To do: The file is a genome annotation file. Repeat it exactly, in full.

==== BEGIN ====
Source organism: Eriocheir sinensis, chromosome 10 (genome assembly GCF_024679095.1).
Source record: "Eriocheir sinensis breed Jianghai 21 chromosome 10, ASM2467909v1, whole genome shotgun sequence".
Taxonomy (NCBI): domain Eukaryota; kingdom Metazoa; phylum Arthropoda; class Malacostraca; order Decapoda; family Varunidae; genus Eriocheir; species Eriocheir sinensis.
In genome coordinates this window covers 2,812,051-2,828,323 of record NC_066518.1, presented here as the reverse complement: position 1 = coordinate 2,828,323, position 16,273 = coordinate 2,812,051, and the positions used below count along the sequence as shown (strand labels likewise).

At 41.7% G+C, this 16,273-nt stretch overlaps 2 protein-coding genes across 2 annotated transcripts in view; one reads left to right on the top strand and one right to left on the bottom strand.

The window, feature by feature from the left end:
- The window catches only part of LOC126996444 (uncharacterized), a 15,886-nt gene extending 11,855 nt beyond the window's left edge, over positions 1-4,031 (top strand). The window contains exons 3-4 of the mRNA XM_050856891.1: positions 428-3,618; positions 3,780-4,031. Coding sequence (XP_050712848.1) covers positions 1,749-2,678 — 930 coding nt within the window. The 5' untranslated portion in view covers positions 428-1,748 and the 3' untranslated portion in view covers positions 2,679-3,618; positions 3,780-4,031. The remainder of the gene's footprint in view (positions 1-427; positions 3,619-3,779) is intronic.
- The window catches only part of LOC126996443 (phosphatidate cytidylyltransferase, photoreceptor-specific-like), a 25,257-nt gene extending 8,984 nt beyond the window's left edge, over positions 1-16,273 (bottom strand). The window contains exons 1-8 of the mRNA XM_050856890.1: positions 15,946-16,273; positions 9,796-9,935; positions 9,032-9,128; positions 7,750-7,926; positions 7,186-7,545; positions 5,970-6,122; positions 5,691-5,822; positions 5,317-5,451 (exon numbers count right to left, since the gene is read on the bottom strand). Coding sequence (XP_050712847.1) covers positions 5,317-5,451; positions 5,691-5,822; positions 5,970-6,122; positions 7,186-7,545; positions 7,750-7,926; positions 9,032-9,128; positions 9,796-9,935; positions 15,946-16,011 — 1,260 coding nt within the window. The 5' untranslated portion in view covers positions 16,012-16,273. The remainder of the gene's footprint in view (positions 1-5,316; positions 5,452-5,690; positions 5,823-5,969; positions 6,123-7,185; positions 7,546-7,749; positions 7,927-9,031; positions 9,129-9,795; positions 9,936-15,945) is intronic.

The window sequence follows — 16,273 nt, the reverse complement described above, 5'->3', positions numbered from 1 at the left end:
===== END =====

Source organism: Eriocheir sinensis, chromosome 10 (genome assembly GCF_024679095.1).
Source record: "Eriocheir sinensis breed Jianghai 21 chromosome 10, ASM2467909v1, whole genome shotgun sequence".
Taxonomy (NCBI): domain Eukaryota; kingdom Metazoa; phylum Arthropoda; class Malacostraca; order Decapoda; family Varunidae; genus Eriocheir; species Eriocheir sinensis.
In genome coordinates this window covers 2,812,051-2,828,323 of record NC_066518.1, presented here as the reverse complement: position 1 = coordinate 2,828,323, position 16,273 = coordinate 2,812,051, and the positions used below count along the sequence as shown (strand labels likewise).

At 41.7% G+C, this 16,273-nt stretch overlaps 2 protein-coding genes across 2 annotated transcripts in view; one reads left to right on the top strand and one right to left on the bottom strand.

The window, feature by feature from the left end:
- The window catches only part of LOC126996444 (uncharacterized), a 15,886-nt gene extending 11,855 nt beyond the window's left edge, over positions 1-4,031 (top strand). The window contains exons 3-4 of the mRNA XM_050856891.1: positions 428-3,618; positions 3,780-4,031. Coding sequence (XP_050712848.1) covers positions 1,749-2,678 — 930 coding nt within the window. The 5' untranslated portion in view covers positions 428-1,748 and the 3' untranslated portion in view covers positions 2,679-3,618; positions 3,780-4,031. The remainder of the gene's footprint in view (positions 1-427; positions 3,619-3,779) is intronic.
- The window catches only part of LOC126996443 (phosphatidate cytidylyltransferase, photoreceptor-specific-like), a 25,257-nt gene extending 8,984 nt beyond the window's left edge, over positions 1-16,273 (bottom strand). The window contains exons 1-8 of the mRNA XM_050856890.1: positions 15,946-16,273; positions 9,796-9,935; positions 9,032-9,128; positions 7,750-7,926; positions 7,186-7,545; positions 5,970-6,122; positions 5,691-5,822; positions 5,317-5,451 (exon numbers count right to left, since the gene is read on the bottom strand). Coding sequence (XP_050712847.1) covers positions 5,317-5,451; positions 5,691-5,822; positions 5,970-6,122; positions 7,186-7,545; positions 7,750-7,926; positions 9,032-9,128; positions 9,796-9,935; positions 15,946-16,011 — 1,260 coding nt within the window. The 5' untranslated portion in view covers positions 16,012-16,273. The remainder of the gene's footprint in view (positions 1-5,316; positions 5,452-5,690; positions 5,823-5,969; positions 6,123-7,185; positions 7,546-7,749; positions 7,927-9,031; positions 9,129-9,795; positions 9,936-15,945) is intronic.

The window sequence follows — 16,273 nt, the reverse complement described above, 5'->3', positions numbered from 1 at the left end: